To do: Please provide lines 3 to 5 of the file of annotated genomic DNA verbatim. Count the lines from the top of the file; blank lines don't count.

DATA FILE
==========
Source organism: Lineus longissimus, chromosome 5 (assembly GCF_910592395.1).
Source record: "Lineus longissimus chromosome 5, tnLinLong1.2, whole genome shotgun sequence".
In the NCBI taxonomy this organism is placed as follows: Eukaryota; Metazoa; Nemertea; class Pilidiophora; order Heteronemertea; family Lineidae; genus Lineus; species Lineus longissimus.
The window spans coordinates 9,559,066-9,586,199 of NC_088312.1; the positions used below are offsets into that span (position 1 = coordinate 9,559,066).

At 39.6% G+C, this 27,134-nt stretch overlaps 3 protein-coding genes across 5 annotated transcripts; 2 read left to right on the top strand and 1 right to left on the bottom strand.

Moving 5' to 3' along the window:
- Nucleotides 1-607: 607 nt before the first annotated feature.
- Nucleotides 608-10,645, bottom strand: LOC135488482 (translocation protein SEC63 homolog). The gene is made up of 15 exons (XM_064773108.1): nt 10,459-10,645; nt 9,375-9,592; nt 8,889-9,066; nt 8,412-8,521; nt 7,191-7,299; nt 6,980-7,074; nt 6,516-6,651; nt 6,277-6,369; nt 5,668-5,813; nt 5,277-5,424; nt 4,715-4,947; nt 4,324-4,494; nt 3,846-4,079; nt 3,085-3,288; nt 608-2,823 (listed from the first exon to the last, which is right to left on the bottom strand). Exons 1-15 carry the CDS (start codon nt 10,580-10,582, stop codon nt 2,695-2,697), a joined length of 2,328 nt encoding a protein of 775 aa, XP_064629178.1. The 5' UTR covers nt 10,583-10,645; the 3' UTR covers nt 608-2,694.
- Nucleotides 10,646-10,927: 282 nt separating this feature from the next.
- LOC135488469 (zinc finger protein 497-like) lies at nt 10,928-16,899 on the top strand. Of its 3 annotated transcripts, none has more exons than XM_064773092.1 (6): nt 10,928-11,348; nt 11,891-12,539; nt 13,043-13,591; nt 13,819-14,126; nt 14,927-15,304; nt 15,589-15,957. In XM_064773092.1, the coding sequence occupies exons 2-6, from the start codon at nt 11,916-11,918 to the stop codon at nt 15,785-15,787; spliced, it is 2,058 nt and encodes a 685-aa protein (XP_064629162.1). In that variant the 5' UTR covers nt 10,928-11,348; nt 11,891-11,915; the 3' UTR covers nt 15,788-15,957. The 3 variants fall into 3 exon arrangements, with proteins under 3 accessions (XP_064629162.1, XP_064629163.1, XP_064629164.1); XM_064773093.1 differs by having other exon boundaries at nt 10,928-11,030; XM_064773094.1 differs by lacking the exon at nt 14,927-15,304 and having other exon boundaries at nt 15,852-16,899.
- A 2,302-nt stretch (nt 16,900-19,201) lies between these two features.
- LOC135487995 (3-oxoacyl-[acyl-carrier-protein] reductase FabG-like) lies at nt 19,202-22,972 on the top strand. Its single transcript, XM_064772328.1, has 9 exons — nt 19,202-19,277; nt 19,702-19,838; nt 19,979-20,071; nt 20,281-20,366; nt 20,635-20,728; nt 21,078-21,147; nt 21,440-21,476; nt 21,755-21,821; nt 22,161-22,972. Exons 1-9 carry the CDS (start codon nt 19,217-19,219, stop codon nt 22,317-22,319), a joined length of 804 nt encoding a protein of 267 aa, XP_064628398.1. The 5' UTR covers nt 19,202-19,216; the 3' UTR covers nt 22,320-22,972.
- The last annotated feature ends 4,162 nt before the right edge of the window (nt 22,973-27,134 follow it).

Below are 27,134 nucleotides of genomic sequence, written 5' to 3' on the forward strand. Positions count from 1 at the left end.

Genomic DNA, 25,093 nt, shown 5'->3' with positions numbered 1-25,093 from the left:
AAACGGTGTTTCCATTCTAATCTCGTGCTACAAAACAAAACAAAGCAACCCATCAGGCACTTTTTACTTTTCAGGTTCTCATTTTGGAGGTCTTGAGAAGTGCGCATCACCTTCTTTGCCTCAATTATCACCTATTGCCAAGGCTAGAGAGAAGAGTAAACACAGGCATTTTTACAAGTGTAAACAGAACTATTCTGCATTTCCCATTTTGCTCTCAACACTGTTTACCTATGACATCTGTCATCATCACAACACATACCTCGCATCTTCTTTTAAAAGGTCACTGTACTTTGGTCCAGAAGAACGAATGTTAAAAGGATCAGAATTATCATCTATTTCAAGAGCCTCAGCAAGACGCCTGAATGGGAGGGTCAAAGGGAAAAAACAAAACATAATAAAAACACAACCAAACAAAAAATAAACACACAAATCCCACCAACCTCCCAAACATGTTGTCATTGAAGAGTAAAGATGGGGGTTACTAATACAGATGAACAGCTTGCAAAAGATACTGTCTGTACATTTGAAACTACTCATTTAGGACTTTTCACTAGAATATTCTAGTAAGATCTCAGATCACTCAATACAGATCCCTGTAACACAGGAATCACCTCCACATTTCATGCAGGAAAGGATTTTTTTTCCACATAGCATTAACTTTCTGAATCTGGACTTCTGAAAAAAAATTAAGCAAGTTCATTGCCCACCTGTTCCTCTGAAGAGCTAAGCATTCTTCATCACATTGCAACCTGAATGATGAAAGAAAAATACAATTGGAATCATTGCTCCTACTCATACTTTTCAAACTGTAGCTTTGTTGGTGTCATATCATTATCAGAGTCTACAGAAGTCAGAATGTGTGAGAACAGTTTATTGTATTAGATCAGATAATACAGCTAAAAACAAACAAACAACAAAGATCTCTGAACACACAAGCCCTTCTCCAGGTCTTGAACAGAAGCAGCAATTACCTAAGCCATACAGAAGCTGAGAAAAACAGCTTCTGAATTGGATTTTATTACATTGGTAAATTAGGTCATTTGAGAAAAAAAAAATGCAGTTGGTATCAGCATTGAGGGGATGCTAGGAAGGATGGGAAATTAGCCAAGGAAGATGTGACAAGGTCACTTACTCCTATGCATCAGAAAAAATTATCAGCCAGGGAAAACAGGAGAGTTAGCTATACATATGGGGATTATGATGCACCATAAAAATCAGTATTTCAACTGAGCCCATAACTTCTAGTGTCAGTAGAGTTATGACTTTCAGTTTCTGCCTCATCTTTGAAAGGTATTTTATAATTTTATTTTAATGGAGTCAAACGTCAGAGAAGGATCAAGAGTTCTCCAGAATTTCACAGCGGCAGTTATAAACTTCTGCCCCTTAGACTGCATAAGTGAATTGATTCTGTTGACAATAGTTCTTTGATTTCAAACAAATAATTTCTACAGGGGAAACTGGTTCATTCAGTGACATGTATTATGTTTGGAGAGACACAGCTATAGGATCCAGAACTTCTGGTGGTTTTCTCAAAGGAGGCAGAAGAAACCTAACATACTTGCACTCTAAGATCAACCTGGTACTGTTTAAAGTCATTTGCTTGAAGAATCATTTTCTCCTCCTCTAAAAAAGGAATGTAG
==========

In the NCBI taxonomy this organism is placed as follows: Eukaryota; Metazoa; Nemertea; class Pilidiophora; order Heteronemertea; family Lineidae; genus Lineus; species Lineus longissimus.
The window spans coordinates 9,559,066-9,586,199 of NC_088312.1; the positions used below are offsets into that span (position 1 = coordinate 9,559,066).

At 39.6% G+C, this 27,134-nt stretch overlaps 3 protein-coding genes across 5 annotated transcripts; 2 read left to right on the top strand and 1 right to left on the bottom strand.